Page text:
Saturday, June 26, 2010
There is an old adage from a bygone era that admonishes us to ‘never look a gift horse in the mouth.’ For those who are too young to know the meaning of this expression, it was the horse and buggy equivalent of a Carfax. There are a lot of free ‘horses’ and assorted software out there on the Internet, but you’re likely to get more than you bargain for if you download them. Recently, I downloaded a program I needed and acquired a little ‘gift’ called Weather Bug. It does what the name implies, but you aren’t likely to like the ‘bug’ part that gallops uninvited into your system. Weather Bug contains adware and is anathema to anyone doing serious research. Right in the middle of your search for some elusive fact you need for your story, an advertisement is likely to pop up and try to sell you something you don’t want. I’ve spent far too much time in the past week trying to uninstall Weather Bug. Nothing works. It is still there and the adware seems to be working overtime. Few of the ads have a cancel button, and I have to exit Explorer in order to get access to my screen again. I don’t know how you feel about aggressive ads, but I wouldn’t accept a new BMW if it came to me via adware. There are a lot of merchandisers on the Internet who need to grow up. There is a subtle difference between a product offer and badgering. Few of these people seen to know the difference. Weather Bug, please go away.
Posted by Joe Prentis at 8:37 AM
Wednesday, June 23, 2010
I’m a laid-back guy. I usually don’t want people to know that, because in another life, I took part in all kinds of active and dangerous sports. Too much knowledge hurts the image I’m trying to carry over into my post-retirement years. Last night before going to bed, I put the finishing touches on a 270 page manuscript. My sigh of contentment when I finished would have melted the heart of the most hardened Wall Street banker. After breakfast this morning, I fired up my new computer and was not pleased to find that my perfectly formatted manuscript had been transmogrified into what is apparently Mandarin. While I’ve never thought of myself as being self-centered, this manuscript is my own creation and I do not want it in Mandarin. Fortunately, I make a new file of each days work and will only have to go back a day to two to find a pristine copy that is properly formatted and in English. Major decisions about any computer related action usually involves, ‘are you sure you want to . . .’ You would think that the genius who put language translation abilities into a word processor would have the forethought to do the same. Perhaps I involuntarily touched some icon and this happened . . . But now I’m having second thoughts. My favorite food is Chinese and I eat often in one of the four Chinese restaurants in my area. I’m a good tipper, but I’m going to slip out to my shop and saw the handle out of my shovel, then sharpen it into a spear with my hatchet. If I find one of those little dudes hiding under my bed or in the closet, I’m going to . . . Well, you’ll read about it in the paper. Murder, anyone?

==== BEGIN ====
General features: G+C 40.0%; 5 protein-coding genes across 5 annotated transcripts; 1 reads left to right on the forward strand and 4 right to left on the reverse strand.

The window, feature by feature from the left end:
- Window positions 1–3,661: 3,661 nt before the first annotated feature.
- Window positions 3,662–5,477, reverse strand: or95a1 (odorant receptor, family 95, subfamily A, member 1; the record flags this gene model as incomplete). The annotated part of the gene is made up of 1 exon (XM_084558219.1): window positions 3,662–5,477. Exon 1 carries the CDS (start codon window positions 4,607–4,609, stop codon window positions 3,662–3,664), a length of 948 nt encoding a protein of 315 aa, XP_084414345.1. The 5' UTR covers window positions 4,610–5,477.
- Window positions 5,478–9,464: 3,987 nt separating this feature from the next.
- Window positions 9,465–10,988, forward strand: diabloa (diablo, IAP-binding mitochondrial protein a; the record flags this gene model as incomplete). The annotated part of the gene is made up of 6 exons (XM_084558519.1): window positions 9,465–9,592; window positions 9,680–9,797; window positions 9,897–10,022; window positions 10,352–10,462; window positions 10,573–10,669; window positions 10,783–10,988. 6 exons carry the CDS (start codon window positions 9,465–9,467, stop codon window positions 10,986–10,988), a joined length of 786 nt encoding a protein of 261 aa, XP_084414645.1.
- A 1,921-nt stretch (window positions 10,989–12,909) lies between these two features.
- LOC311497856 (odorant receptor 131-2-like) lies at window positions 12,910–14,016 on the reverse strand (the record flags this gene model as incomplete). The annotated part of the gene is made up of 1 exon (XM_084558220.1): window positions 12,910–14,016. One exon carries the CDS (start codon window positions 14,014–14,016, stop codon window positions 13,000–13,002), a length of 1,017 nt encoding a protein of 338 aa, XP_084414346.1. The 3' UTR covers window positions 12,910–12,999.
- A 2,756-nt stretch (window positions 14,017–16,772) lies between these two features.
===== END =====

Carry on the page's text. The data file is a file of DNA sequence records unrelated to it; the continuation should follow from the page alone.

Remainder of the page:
Posted by Joe Prentis at 10:09 AM
Wednesday, June 2, 2010
The world is full of negative people. Some of you wouldn’t have known that if I hadn’t pointed it out to you. I can let most negativity pass by without allowing any of my feathers to lift, but sometimes it really bothers me, especially when I encounter it on writer’s forums. One forum, where I am the resident lurker, has many ‘experts’ who seem to know everything on every subject, and they are quick to point out the dangers in trying something new. One young woman was making her first attempt at poetry. They gave her the same advice you would give an adolescent if they were picking at a zit. They are especially bothered by anyone who attempts to do things where they don’t have the necessary expertise. Most of the ‘right stuff’ apparently consist of an MFA, a diploma from an art school, computer engineering, or whatever. If some amateur suggests that they might ─ just might ─ attempt something new, then the little hatchets come out and they chop at the neophytes ego until he/she is whittled down to size. During a recent discussion that skirted the boundaries of a first class flame war, I held my tongue. After the shouting was over, decided I would attempt to do what this particular writer was warned away from doing.
“No writer should attempt to design the interior of a book, and they should certainly never attempt to produce a book cover,” the sages said. I disagree rather strongly. I am in the process of revising a previously published book. Here is my first draft of the new cover I managed to produce with a software program I had never used before, in just over three hours. Not bad for a first attempt. Oh, and another thing. The next person who says you can’t do it, it’s too hard, you are too stupid - yada, yada, yada . . . You have my permission to stick your thumb in their eye. How did the ‘experts’ become experts at what they do? Some of them will imply that they were born that way, or that someone popped out of Nirvana and placed a hand on their shoulder. I’ll bet you that most of them just sat down and started to work. Don’t give up on your next story and don’t give up on designing your next book. Keep working on your dream until it has the feeling and texture of a well worn dishcloth. Whatever you want to do, just go out and do it. Why? Because I said you could.
Posted by Joe Prentis at 6:53 PM